Minsky, similarly, dwells on peasant producers’ activities and efforts to cultivate crops in ways that protected their collective health and well-being in the canal colonies of the Punjab. In her narrative, anti-commodity appears in the guise of life-affirming forms of sanitary practices designed to reverse the unhealthy conditions imposed by colonial attempts to secure the production of heavily manured crops for distant markets.

Collective action designed to protect livelihoods and to suggest an alternative developmental path to a post-colonial future is also at the heart of Hyde’s understanding of anti-commodity in a different context. Here it is labour action that is crucial as railway workers responded to attempts to force them to shoulder the burden of the financial crisis affecting the colonial railway system in Kenya through a flurry of strikes. These actions enabled local labour to supersede its own fictitious commodity status assigned by colonial capitalism and emerge instead as a capacity, as ‘autonomous human persons’, to use Paul Richards’ phrase, working for social and political change.

Finally, Gilbert offers a starkly contrasting perception of anti-commodity that anticipates the contemporary practice of ‘luxury’ branding of particular domestic goods to serve as a marker of privileged social status: he reads the enduring refusal by Swahili communities to develop local rice varieties into a lucrative commercial product and maintaining production for household consumption only, not as some form of resistance to market forces, but as a marker of an elitist, prestigious social identity, helping to distinguish Arab settlers from indigenous Africans.

Indeed, although the anti-commodity case studies featured in this collection are primarily drawn from the colonial period, the concept remains pertinent to the contemporary world. This is partly because, as Teodor Shanin observed some time ago, the peasantry has clearly not read the script of its predicted historical demise, even under the currently adverse conditions of neo-liberal globalisation.[1] Anti-commodity still appears to be definitionally relevant here to the world of small rural producers seeking to develop sustainable modes of food production in the face of unrelenting pressure from the powerful global corporate food industry backed by western institutional “free trade” policies.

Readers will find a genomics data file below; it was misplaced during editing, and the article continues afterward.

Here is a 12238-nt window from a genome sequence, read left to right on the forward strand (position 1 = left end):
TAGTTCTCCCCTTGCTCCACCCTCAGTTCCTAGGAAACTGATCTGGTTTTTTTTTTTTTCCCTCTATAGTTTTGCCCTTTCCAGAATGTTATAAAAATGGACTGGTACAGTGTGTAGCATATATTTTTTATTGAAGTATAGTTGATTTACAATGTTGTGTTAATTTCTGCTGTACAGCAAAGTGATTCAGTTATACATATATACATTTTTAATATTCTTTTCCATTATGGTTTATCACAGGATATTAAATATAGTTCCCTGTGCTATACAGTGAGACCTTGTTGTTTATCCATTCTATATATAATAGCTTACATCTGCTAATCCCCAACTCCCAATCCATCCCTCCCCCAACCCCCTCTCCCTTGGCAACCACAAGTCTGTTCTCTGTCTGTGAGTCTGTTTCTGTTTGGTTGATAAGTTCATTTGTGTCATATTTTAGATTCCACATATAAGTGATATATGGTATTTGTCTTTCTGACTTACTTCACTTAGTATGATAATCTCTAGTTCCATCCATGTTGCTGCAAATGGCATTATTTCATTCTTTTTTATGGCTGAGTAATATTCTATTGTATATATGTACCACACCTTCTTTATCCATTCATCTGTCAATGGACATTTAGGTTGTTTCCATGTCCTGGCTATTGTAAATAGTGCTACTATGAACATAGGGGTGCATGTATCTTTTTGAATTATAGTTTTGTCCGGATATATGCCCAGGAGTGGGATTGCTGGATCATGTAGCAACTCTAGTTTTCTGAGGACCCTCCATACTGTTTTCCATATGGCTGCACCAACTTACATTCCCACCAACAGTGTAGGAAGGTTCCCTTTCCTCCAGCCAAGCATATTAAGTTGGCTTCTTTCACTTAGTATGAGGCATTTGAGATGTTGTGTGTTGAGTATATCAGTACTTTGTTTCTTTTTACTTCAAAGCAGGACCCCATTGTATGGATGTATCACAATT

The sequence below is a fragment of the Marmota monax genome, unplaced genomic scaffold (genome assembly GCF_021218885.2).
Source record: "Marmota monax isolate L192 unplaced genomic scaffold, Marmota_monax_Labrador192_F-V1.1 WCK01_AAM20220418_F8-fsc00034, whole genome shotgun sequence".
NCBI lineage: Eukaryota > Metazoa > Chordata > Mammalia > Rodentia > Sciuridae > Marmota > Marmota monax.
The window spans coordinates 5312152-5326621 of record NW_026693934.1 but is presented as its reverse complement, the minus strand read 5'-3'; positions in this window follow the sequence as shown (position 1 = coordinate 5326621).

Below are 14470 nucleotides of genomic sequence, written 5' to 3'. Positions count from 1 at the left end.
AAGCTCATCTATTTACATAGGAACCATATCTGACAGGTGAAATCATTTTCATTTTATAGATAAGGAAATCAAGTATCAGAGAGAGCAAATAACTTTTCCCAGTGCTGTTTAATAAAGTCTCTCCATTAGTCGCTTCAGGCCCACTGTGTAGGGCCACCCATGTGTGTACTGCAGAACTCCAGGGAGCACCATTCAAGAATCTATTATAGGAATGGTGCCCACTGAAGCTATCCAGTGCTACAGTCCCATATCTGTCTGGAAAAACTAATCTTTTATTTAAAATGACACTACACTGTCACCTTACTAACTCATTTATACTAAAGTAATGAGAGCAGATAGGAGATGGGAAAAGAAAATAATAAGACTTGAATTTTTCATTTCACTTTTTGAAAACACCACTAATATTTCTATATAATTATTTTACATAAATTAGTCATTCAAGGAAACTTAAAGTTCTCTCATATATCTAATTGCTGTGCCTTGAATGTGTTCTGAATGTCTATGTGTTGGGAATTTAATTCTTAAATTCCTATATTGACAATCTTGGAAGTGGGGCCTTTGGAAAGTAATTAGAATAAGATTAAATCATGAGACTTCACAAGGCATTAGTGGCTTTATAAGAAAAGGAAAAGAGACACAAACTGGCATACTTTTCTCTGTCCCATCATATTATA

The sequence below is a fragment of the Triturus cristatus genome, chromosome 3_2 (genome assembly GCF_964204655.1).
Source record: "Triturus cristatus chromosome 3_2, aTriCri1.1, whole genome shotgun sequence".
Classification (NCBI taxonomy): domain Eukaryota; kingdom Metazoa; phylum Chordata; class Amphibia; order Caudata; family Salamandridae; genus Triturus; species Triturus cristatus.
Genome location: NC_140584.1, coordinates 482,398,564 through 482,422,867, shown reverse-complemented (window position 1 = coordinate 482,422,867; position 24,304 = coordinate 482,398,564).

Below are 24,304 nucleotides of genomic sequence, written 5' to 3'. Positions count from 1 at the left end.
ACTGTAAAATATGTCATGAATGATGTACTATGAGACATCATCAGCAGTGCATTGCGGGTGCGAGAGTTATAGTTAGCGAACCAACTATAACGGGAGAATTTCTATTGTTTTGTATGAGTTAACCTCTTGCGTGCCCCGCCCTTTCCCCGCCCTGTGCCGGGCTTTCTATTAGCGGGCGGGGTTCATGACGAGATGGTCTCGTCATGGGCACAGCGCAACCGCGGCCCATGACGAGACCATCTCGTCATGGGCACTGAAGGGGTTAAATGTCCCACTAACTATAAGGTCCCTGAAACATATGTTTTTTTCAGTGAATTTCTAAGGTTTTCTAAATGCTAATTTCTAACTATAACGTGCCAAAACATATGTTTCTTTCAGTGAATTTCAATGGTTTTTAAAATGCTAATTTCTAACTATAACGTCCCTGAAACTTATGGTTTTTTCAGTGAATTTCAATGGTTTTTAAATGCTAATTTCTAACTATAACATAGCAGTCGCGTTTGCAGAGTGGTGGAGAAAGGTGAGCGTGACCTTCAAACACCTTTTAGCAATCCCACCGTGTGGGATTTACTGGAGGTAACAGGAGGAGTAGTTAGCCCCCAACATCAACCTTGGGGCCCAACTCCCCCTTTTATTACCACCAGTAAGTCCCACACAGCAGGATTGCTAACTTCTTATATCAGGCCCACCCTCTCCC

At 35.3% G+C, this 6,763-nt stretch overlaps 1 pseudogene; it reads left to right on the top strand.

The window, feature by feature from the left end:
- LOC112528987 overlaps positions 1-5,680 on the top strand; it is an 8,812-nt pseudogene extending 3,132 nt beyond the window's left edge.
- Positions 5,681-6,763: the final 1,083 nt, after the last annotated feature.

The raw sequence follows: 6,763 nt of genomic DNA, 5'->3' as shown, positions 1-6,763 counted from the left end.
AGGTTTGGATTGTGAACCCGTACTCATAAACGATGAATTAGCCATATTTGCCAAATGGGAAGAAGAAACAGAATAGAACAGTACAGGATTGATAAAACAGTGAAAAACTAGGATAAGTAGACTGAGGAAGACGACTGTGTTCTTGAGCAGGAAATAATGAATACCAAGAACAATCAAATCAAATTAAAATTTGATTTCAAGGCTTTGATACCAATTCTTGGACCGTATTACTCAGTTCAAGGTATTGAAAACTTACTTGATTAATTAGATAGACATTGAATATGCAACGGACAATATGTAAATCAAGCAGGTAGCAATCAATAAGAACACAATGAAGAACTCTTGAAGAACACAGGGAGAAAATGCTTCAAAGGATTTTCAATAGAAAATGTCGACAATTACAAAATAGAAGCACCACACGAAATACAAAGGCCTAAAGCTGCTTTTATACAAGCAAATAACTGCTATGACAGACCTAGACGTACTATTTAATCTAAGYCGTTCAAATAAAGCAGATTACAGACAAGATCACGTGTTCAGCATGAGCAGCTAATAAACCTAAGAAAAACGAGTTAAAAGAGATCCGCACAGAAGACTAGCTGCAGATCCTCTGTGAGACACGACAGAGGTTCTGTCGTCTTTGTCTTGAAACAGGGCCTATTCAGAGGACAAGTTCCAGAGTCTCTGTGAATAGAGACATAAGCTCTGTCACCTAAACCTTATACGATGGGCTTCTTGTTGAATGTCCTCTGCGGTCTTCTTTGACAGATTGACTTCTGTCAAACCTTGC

For instance, in their analysis of alternative food networks in contemporary Mexico and France, Nigh and Gonzalez Cabanas draw explicitly on the work of Richards and Maat and its emphasis on the technical and cultural dynamism of local food systems. These networks are perceived as ‘post-capitalist social behaviour and a form of anticommodity’.[2]  Here anti-commodity is closely aligned to the radical idea of ‘food sovereignty’, originally articulated a couple of decades ago by the influential peasant movement La Via Campesina to assert the right of local peoples in both south and north, to define their own food, land, and natural resource policies appropriate to their unique ecological and cultural circumstances.[3]

(Extract from book introduction, by Sandip Hazareesingh and Harro Maat)

More details on the book at www.palgrave.com/gb/book/9781137381095

[1] T. Shanin (1972), The Awkward Class. Political Sociology of Peasantry in a Developing Society: Russia 1910-1925 (Oxford: The Clarendon Press).

[2] R. Nigh & Alma A. González Cabañas (2015) Reflexive Consumer Markets as Opportunities for New Peasant Farmers in Mexico and France: Constructing Food Sovereignty Through Alternative Food Networks. Agroecology and Sustainable Food Systems, 39 (3), p. 317.

[3]See the rich range of papers presented at the conference on ‘Food Sovereignty: A Critical Dialogue’ held at Yale University, September 14-15 2013, available at www.yale.edu/agrarianstudies/foodsovereignty/.